Differentiation Through Data
Strategic Planning For Pricing And Revenue Management
As a consumer in the information age, the average airline customer has grown accustomed to personalized, one-to-one marketing and service in many areas of life. This is possible because businesses, such as airlines, collect and retain significant amounts of data about their customers. Unfortunately, this data is often not utilized to the fullest extent. Customer segmentation and data mining enables airlines to differentiate themselves from their competitors by extending personalized offerings to customers or mitigating common travel issues when used as part of a customer-relationship-management strategy.
Imagine arriving at your favorite coffee shop while running a little later than planned in your morning commute. Inside, a snaking line separates you from a triple-shot Americano espresso with two sugars and cream. You join the line, checking your watch as patrons move forward to the ordering kiosk and silently estimate how long it will take for the barista to prepare each customer’s order, which determines how late you will be for your first meeting of the day.
Finally, it’s your turn at the ordering kiosk. Before you can give your order to the employee behind the counter, the employee asks, “Triple-shot Americano with two sugars and cream?”
Within seconds of paying for your drink, your name is called, which is odd, because you don’t remember the employee behind the cash register asking for your name. A smiling, apron-wearing barista places a triple-shot Americano with two sugars and cream into your hand. You glance at your watch, and you are back on schedule.
While there are five other coffee shops along your route to the office, you’ll return to this one, because the staff knows you, and they care about your experience.
This is the level of personalization that will keep customers coming back time and time again to the establishments that take extra care to get to know them and make them feel special.
There are many actions a company can take to differentiate itself and heighten a customer’s experience. For example, using data that had been collected on an individual diner, a restaurant can send a birthday voucher for a free dessert. This level of service increases the chances of customer loyalty, as well as opens greater opportunities for customers to share their experience with friends, family and colleagues.
Personalized marketing, used notably by Internet companies, such as Amazon, employs customer data and a one-to-one strategy to tailor an offering or service to suit a specific customer’s wants or needs. Examples of this type of marketing include an online bookseller suggesting a title similar to the last several books a customer purchased, a local big-box superstore sending diaper coupons to the home of a family who recently used a loyalty card when purchasing baby food and pacifiers, or even a “happy birthday” email containing a voucher for free dessert sent by a restaurant chain to a frequent diner during his or her birthday month.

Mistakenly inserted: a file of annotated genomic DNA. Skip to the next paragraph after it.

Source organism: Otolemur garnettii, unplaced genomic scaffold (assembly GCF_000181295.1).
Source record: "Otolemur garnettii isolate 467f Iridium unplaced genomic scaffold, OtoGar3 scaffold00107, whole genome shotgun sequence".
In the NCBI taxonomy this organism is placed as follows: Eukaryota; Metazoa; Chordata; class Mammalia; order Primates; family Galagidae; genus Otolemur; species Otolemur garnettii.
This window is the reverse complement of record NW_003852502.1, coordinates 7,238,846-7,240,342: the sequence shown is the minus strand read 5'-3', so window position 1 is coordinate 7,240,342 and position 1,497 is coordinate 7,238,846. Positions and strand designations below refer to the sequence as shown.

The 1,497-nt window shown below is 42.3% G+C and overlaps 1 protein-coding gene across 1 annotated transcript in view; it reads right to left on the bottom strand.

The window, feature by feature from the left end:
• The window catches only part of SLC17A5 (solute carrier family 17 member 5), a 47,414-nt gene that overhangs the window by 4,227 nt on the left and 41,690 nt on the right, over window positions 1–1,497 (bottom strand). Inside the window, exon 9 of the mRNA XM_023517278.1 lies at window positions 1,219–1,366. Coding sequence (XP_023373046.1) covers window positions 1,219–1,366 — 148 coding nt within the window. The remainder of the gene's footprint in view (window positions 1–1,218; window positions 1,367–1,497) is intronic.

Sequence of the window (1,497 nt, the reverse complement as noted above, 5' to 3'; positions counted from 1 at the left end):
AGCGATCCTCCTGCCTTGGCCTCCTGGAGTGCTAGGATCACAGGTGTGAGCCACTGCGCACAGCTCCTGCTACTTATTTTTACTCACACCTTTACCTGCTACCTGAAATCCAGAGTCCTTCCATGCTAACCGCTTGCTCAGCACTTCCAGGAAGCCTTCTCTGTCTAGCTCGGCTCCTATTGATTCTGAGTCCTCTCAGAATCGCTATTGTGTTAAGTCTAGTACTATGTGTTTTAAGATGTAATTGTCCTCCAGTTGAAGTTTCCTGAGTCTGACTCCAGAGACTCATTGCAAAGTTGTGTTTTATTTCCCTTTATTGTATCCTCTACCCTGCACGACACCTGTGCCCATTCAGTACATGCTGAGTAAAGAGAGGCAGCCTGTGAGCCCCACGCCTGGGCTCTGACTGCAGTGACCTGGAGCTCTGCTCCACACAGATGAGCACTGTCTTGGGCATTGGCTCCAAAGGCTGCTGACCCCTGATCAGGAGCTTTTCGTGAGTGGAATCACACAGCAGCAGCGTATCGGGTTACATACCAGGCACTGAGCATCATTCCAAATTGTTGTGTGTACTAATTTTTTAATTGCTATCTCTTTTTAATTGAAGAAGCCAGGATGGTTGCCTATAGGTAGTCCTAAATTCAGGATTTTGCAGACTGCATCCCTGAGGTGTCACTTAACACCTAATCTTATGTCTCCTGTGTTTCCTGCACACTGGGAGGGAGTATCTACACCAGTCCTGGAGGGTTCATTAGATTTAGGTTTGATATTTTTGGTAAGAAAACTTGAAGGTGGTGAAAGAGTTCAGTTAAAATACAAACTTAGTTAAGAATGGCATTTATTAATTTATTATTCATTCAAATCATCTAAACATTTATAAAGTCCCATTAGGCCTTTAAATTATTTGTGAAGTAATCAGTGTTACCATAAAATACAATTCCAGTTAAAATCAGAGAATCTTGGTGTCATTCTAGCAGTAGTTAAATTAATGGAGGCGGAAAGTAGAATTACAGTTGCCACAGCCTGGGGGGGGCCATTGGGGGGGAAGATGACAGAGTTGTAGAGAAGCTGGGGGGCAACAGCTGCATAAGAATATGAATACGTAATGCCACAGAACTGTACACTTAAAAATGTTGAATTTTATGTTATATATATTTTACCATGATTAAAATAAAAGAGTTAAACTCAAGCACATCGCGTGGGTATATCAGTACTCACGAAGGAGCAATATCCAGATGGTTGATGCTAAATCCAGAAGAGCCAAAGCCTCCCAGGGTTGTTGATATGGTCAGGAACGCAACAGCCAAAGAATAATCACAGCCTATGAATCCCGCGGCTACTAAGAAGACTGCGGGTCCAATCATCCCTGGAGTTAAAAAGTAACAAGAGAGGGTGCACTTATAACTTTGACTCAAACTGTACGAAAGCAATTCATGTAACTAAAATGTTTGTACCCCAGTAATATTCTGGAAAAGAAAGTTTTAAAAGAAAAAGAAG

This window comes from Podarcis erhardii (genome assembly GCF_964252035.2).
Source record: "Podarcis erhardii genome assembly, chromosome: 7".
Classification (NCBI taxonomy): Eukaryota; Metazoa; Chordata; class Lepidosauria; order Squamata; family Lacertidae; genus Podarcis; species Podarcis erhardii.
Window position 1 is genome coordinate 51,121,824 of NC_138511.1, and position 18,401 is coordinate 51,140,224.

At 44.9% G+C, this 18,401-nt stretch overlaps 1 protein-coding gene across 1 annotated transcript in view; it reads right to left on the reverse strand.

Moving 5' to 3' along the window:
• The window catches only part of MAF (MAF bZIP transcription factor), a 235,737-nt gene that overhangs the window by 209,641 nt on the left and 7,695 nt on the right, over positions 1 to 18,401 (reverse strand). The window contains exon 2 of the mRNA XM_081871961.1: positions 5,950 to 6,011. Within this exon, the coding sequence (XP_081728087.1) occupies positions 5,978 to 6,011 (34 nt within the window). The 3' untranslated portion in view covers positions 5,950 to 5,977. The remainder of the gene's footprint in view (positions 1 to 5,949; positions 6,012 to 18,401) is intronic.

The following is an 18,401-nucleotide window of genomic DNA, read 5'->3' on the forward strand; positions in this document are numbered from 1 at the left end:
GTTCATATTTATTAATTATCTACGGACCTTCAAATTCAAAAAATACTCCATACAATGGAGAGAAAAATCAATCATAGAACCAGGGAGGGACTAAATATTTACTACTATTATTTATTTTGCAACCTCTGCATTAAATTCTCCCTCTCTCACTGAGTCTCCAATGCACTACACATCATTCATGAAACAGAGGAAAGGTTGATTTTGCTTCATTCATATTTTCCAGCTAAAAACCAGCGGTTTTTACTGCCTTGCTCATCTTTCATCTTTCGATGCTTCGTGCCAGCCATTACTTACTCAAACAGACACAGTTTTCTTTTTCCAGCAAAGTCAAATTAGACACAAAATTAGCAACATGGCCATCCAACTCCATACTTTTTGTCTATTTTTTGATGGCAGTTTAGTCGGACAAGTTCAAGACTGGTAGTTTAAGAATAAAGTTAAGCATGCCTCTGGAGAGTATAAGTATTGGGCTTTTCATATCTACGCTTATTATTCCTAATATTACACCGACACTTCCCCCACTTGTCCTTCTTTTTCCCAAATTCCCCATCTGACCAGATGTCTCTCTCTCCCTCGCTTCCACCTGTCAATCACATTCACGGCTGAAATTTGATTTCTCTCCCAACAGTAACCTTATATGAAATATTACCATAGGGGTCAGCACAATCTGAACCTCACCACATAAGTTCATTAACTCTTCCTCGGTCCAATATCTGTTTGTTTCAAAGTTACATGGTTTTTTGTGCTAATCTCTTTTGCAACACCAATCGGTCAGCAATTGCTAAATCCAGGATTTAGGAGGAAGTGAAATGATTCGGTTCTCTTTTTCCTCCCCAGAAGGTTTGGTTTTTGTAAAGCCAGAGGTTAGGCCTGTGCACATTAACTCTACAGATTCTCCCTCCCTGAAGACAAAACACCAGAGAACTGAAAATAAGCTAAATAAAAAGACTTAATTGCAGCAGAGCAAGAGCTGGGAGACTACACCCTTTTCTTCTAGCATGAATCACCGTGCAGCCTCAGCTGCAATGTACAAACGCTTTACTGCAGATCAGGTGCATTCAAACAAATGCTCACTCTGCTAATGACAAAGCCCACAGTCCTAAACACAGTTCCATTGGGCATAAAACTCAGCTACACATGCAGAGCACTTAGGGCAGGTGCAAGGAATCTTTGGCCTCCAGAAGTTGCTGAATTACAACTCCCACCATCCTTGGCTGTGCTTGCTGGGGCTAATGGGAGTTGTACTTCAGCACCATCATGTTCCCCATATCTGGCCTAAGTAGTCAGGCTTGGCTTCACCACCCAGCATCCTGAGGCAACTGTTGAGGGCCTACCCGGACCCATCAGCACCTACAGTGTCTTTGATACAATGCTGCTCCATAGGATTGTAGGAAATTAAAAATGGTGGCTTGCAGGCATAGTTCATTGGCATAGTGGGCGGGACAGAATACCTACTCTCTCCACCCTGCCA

This type of marketing fosters a relationship beyond the normal realm of “business-to-consumer.” In this type of relationship, the customer receives a sense of individual care, rather than feeling like he or she is simply another customer among millions with a pocketbook full of dollars to spend.
Recent studies by EPiServer show that one-third of marketers believe personalized marketing campaigns are effective. Woodson Martin, chief marketing officer, ExactTarget Marketing Cloud, recently stated, “The future of marketing is the customer journey. Today’s hyper-connected consumer requires companies to create personalized experiences and deliver value at each touchpoint to increase brand loyalty and drive sales.”
Personalization isn’t just effective in terms of procuring new customers. This tactic can also be used to retain customers. In the same way that air travel has evolved from luxury to commodity, in general, the average airline customer has become connected and well-informed. Airline customers can shop via computer, tablet, smartphone or telephone, while eating dinner or riding a train. They are bombarded with messages every time they check email, watch television or browse social media. For airlines to effectively retain customer loyalty, they must connect with customers and differentiate themselves by offering something that their competitors can’t or don’t.
In the same way that smartphone manufacturers, grocery stores and even coffee-shop chains must persuade the customer to select them from a sea of competitors that provide near-identical service, airlines must differentiate their service from that of their competitors.
When a customer is perusing fares and finds two carriers with nearly identical arrival and departure times and prices, what drives the customer to select one airline over the other?
Act Of Kindness
Often times a simple act of kindness is all it takes for an airline to stand out and leave a lasting impression. For example, offering a passenger his favorite beverage free of charge, based on data captured during a previous trip, builds brand loyalty and promotes exceptional customer service.